Havrilesky's writing was witty, insightful, and profound, even when discussing the banal everyday things many of us go through. My favorite chapter was the last, though I also enjoyed the sections on her venture into cheerleading and her/her dad's experience with turbulence. Havrilesky's writing was witty, insightful, and profound, even when discussing the banal everyday things many of us go through. My favorite chapter was the last, though I also enjoyed the sections on her venture into cheerleading and her/her dad's experience with turbulence.

  23. 5 out of 5

    Maria

    I really, really enjoy Havrilesky’s “Ask Polly” column and have been a longtime reader, but this did not do it for me. It seemed disjointed and unfocused and pretty uninteresting.

  24. 5 out of 5

    Dawn

    I expected this to be funny or enlightening, but I found it very boring. And strangely convoluted. It was supposed to be smaller essays, but seemed to be very random. It didn't flow and had no purpose to me except reading someone ranting about their strange background. I have no other history with Heather, so I'm sure I missed something along the way. I was disappointed. I expected this to be funny or enlightening, but I found it very boring. And strangely convoluted. It was supposed to be smaller essays, but seemed to be very random. It didn't flow and had no purpose to me except reading someone ranting about their strange background. I have no other history with Heather, so I'm sure I missed something along the way. I was disappointed.

  25. 4 out of 5

    Steven

    Heather Havrilesky is the long lost best friend and unrequited crush from Junior College I never knew I had.

  26. 4 out of 5

    Steph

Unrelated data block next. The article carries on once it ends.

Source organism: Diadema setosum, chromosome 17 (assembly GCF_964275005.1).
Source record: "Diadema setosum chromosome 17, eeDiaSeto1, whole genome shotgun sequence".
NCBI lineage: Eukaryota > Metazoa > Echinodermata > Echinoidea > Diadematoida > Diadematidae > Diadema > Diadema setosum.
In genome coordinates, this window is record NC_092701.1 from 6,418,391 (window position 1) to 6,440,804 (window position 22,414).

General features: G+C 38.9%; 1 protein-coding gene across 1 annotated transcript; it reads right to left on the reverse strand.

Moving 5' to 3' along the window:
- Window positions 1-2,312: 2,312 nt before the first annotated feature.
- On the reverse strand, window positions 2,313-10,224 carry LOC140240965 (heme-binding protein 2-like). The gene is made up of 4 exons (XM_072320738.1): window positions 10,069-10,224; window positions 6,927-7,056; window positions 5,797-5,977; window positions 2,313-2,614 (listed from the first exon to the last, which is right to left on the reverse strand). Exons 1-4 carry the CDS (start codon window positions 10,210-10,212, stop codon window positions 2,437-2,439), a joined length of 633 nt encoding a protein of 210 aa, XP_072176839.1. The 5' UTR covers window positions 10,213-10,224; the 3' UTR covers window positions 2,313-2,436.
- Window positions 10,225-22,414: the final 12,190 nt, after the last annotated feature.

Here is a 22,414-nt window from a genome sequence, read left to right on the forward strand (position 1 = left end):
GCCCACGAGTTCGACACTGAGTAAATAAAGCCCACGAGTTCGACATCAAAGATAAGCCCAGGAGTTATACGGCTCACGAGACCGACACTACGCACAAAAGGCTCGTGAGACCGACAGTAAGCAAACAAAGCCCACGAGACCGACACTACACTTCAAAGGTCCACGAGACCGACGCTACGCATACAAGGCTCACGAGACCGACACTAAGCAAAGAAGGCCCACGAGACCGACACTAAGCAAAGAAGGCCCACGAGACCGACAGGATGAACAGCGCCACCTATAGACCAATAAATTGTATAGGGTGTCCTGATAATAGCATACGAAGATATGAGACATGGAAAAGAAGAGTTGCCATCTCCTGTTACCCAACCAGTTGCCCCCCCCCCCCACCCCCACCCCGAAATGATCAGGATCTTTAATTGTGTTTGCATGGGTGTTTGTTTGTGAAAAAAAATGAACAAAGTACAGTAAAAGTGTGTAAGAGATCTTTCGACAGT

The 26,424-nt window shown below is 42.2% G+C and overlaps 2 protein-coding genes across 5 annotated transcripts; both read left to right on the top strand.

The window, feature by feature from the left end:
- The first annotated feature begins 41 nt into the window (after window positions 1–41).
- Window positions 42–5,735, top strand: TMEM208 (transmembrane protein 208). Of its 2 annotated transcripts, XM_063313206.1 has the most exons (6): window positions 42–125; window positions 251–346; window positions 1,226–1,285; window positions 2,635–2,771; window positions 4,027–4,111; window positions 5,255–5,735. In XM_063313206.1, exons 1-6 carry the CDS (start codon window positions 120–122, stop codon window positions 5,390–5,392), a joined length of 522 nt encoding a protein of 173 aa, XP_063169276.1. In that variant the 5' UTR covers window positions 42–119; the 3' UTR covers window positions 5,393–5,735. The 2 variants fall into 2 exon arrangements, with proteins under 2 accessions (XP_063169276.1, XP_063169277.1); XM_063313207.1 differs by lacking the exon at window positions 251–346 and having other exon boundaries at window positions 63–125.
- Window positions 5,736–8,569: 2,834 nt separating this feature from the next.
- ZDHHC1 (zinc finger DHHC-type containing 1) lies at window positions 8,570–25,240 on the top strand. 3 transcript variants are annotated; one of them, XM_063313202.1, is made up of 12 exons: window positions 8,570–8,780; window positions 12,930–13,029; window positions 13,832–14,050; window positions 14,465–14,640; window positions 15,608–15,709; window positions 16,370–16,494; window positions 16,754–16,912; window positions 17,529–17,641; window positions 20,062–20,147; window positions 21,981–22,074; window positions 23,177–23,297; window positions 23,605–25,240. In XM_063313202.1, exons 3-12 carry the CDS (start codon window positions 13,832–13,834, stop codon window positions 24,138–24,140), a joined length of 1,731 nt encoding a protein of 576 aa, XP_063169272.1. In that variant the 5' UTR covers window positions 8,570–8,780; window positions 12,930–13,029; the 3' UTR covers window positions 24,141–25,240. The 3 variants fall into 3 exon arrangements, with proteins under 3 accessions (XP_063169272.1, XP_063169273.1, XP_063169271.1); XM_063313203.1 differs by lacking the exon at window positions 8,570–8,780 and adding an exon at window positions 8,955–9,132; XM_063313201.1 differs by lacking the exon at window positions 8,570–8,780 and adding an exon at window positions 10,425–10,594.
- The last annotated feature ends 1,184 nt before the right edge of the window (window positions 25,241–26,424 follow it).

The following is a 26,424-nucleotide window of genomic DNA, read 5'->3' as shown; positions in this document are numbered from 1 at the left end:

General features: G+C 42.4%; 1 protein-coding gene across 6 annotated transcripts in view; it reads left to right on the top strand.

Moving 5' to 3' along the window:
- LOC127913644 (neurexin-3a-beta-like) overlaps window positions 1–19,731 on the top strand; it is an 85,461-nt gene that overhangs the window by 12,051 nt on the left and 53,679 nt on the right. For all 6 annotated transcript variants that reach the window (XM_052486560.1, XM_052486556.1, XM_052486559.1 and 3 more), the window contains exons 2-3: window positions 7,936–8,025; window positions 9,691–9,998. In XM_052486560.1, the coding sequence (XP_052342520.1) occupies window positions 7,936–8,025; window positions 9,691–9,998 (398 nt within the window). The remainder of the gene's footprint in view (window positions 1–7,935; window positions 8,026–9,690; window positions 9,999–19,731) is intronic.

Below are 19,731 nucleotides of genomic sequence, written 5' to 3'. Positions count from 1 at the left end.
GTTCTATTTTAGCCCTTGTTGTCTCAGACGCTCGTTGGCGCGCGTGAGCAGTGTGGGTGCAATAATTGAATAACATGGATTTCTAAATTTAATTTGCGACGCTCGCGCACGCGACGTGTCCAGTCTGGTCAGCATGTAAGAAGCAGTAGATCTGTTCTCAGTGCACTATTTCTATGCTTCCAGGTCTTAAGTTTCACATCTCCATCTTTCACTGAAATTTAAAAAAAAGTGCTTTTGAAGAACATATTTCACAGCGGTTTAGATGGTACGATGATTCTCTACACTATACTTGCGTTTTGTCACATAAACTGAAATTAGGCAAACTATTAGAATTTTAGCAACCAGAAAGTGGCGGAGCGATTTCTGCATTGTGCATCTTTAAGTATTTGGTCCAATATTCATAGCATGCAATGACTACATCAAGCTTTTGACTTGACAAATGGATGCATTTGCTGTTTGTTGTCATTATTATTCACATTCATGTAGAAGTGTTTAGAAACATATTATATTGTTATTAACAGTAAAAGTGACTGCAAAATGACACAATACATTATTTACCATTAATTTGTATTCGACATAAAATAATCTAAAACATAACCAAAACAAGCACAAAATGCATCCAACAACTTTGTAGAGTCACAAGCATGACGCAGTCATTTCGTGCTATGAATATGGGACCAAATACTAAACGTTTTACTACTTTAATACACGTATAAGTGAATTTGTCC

p 44That night Joan called, but my mom didn’t apologize. All the kids in her care had to follow the same rules, she explained calmly. Joan burst into tears, shocked that my mom wouldn’t back down. “I guess this is the end of our friendship,” she told my mother. That made my mom laugh. “You’re not getting rid of me that easily, so don’t even think of it,” she said. “We’re going to be friends for the rest of our lives.” p 86This was something my parents were good at, after all: You don’t need anythi p 44That night Joan called, but my mom didn’t apologize. All the kids in her care had to follow the same rules, she explained calmly. Joan burst into tears, shocked that my mom wouldn’t back down. “I guess this is the end of our friendship,” she told my mother. That made my mom laugh. “You’re not getting rid of me that easily, so don’t even think of it,” she said. “We’re going to be friends for the rest of our lives.” p 86This was something my parents were good at, after all: You don’t need anything from anyone. You just need a little time and space, to think. Go to your room and think about it, my mom would say. Why don’t you go to your room? Just spend some time alone, you’ll feel better. The answer wasn’t in connection. Salvation could be found in solitude. And so, we withdrew to our rooms, each of us, and we stayed there. p 130-133As the fall wore on, Rachel was increasingly out of sync with the other girls. While I befriended the rest of the team, Rachel remained suspicious of them. Didn’t I agree that they were a little vapid and fake? Maybe sometimes they seemed that way, but actually, I liked the fact that they were garrulous and confident. I didn’t tell Rachel that, but as I got to know Kate and Ann and Arden better, I found myself drawn in by their good-natured ribbing and their ability to have long, relaxed conversations about whatever was on their minds. When they started inviting me over to their houses after school, we never needed to have some activity or agenda the way Rachel always did. Instead, we just stood around in Kate’s kitchen, eating and talking about whatever came up. There was nowhere important to be, there were no heavy questions to tackle. Rachel’s air of urgency was replaced by a comfortable, rambling atmosphere, in which I didn’t have to say anything clever or try too hard. And even though I was obviously an outsider, with a weird old house across town with laundry hanging out back and a divorced mom with a full-time job, they didn’t seem to have any problem with that. If I joked about our differences, they laughed, but to them it was all just part of my charm. I was the smart one, the weird one, the funny one. They never tried to cut me down when I was showing off or acting goofy; they didn’t relentlessly pick apart the things I said. They accepted me in ways that even my own family didn’t always manage... But real life is never as cleanly dissected into good guys and bad guys. In the end, I chose Kate and Arden and Ann. I chose their warmth and their ease with one another and their affectionate teasing. We had fights and misunderstandings and breakups and makeups, but over the long haul, those were my real friends. Even though I wore the wrong shoes and laughed too loud or got flustered and said something dumb, they didn’t try to mold me to match them. They liked me just the way I was. I never would have predicted it, not for a minute. p 145When we’re young, we cope with loneliness by creating love out of thin air, by making it oversized and dramatic, by placing better versions of ourselves at the center of it. But when we actually fall in love, it pales in comparison with the movie in our heads—at least until our hearts are broken. Then things get colorful again. Eventually, heartbreak starts to feel a little more romantic than actually being in love. Being lonely begins to feel more vivid and exciting than being with someone. Unless, of course, we find someone who makes us feel lonely and rejected all the time. That kind of love is almost as romantic as heartbreak. p 233But the universe did seem to be on my side more often during that time, plus the healer gave me very pragmatic advice: Exercise. Get more sleep. Read this book. Stop thinking that way. Mostly she encouraged me to open myself up to the unknown, to stop hiding from the world. She quickly recognized that I was a creature of habit, interested in safety above all else, and she could see how it compromised my enjoyment of life. She told me to try new things for a change, to drive to new places, to stop and eat at random Chinese restaurants and taco trucks, to wander through the world with open eyes, to dare to be vulnerable in the face of life’s unpredictable twists and turns. I ate some really bad Chinese food during that time, but something shifted inside me. I became more courageous. I listened to the Eckhart Tolle CD she gave me only twice before I resolved to dump the stoner and move on. p 237You’re never fully prepared. You never really arrive. The best you can do is to keep painting the walls to suit your new circumstances.